Australian Scientists Preparing for Deadly Pig Virus

AUSTRALIA - Australian veterinary scientists are preparing for a potential outbreak of the deadly Porcine Epidemic Diarrhoea (PED) virus which has killed millions of pigs in America and devastated pork industries.
calendar icon 12 June 2014
clock icon 3 minute read

Since being detected in the United States in April last year, the virus has spread to 23 US states and caused the deaths of more than five million piglets.

There have also been outbreaks reported in Mexico and Canada.

Just this week, the United States Department of Agriculture (USDA) issued a federal order, requiring pig producers to notify the department of infections.

The department also announced extra funds to research the disease and develop a vaccine and boost bio-security measures.

ABC reports that a strain of the virus, taken from America, is being studied by scientists at the CSIRO’s Australian Animal Health Laboratory (AAHL) in Geelong.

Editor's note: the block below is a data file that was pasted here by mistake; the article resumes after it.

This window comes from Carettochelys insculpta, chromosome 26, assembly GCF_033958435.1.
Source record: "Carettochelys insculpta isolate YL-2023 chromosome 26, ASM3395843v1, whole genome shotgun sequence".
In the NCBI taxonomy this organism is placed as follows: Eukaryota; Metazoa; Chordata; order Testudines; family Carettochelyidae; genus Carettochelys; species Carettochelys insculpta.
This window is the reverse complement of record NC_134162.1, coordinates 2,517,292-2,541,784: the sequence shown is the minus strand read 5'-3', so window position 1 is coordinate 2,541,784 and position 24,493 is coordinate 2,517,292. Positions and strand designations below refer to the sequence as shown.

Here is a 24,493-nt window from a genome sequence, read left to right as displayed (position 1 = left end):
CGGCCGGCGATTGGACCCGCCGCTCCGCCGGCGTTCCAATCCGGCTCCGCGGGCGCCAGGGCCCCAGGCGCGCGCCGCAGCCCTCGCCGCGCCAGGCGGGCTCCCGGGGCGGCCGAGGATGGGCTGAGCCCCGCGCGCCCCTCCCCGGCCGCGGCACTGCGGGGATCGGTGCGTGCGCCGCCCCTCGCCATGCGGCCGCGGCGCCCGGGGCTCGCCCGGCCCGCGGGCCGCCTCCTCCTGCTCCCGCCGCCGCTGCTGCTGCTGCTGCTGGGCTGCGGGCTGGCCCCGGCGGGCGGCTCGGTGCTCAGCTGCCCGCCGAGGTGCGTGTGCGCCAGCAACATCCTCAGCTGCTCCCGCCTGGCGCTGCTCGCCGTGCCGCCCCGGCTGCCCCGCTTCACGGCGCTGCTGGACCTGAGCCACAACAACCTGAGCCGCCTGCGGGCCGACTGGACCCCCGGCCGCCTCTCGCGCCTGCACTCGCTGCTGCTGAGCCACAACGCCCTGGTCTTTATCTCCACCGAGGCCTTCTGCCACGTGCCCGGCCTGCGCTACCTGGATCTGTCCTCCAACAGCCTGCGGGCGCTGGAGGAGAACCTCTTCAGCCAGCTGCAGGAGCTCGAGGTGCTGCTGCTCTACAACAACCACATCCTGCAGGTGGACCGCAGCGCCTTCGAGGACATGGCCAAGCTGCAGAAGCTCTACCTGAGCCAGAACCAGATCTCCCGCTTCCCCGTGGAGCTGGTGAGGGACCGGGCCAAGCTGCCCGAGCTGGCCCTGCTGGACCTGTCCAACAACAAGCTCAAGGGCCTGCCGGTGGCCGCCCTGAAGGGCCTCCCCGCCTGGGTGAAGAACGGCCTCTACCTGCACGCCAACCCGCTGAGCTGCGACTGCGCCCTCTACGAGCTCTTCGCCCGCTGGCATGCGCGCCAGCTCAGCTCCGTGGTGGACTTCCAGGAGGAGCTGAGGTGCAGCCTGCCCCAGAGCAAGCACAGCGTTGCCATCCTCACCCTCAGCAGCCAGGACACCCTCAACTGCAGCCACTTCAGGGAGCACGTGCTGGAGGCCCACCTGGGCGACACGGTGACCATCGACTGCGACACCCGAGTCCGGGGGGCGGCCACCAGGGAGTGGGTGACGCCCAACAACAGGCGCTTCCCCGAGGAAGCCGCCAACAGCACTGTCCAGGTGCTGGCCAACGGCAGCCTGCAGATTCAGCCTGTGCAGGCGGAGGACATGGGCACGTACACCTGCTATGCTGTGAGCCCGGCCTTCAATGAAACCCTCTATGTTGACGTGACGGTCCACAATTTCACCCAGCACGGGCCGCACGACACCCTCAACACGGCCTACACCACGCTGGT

CSIRO veterinary investigation leader Dr James Watson says Australian researchers have studied the strain to develop diagnostic tests which will ensure a quick response to any potential outbreak of the disease here.

"The first thing that we’ve done, seeing what’s happened in the US, is to make sure that we have tests available that allow us to very rapidly detect the virus, so that if we are asked to exclude the virus in a disease situation we can do that as rapidly as possible, or, in the unfortunate circumstance where it arrives, to allow control measures to be introduced as soon as possible,” Dr Watson said.

“In addition to that, we are working on understanding the virus further and developing other techniques that would then, if it were present, allow us to undertake more in depth investigations to understand what’s going on and to support control measures.”

Dr Watson says, despite Australia’s strict biosecurity regimes, there are concerns the PED virus could make it here.

“In many ways we have similar exposure risk profile to the US for introduction of the virus … so it’s something of considerable concern.”

He says if suspected cases of the disease present in piglets in Australia, the animal health laboratory is well-placed to detect it quickly.

"If something arises out in the field and samples are sent here, we can provide an initial result within about six hours, 24/7, to hopefully provide reassurance to the field teams.

"Having seen what’s happened in the US, we’ve made sure we’ve got that in place."

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